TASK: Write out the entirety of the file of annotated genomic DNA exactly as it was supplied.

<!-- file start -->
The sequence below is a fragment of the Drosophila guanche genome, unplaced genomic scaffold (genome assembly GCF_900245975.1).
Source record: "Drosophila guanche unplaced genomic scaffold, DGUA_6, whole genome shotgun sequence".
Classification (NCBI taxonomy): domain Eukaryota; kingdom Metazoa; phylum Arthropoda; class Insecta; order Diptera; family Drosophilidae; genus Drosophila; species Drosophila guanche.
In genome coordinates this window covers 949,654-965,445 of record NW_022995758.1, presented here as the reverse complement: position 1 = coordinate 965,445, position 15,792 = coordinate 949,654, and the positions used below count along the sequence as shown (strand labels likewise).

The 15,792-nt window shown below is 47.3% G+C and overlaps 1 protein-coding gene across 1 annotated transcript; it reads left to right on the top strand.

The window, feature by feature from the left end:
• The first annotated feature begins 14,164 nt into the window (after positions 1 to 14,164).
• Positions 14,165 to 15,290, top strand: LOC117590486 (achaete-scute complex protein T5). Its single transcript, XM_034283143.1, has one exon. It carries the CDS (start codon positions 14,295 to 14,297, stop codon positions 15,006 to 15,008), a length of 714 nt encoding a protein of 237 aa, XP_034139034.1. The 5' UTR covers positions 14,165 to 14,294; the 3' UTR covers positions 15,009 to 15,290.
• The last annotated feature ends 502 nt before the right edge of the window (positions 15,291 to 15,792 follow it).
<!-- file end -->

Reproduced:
The sequence below is a fragment of the Drosophila guanche genome, unplaced genomic scaffold (genome assembly GCF_900245975.1).
Source record: "Drosophila guanche unplaced genomic scaffold, DGUA_6, whole genome shotgun sequence".
Classification (NCBI taxonomy): domain Eukaryota; kingdom Metazoa; phylum Arthropoda; class Insecta; order Diptera; family Drosophilidae; genus Drosophila; species Drosophila guanche.
In genome coordinates this window covers 949,654-965,445 of record NW_022995758.1, presented here as the reverse complement: position 1 = coordinate 965,445, position 15,792 = coordinate 949,654, and the positions used below count along the sequence as shown (strand labels likewise).

The 15,792-nt window shown below is 47.3% G+C and overlaps 1 protein-coding gene across 1 annotated transcript; it reads left to right on the top strand.

The window, feature by feature from the left end:
• The first annotated feature begins 14,164 nt into the window (after positions 1 to 14,164).
• Positions 14,165 to 15,290, top strand: LOC117590486 (achaete-scute complex protein T5). Its single transcript, XM_034283143.1, has one exon. It carries the CDS (start codon positions 14,295 to 14,297, stop codon positions 15,006 to 15,008), a length of 714 nt encoding a protein of 237 aa, XP_034139034.1. The 5' UTR covers positions 14,165 to 14,294; the 3' UTR covers positions 15,009 to 15,290.
• The last annotated feature ends 502 nt before the right edge of the window (positions 15,291 to 15,792 follow it).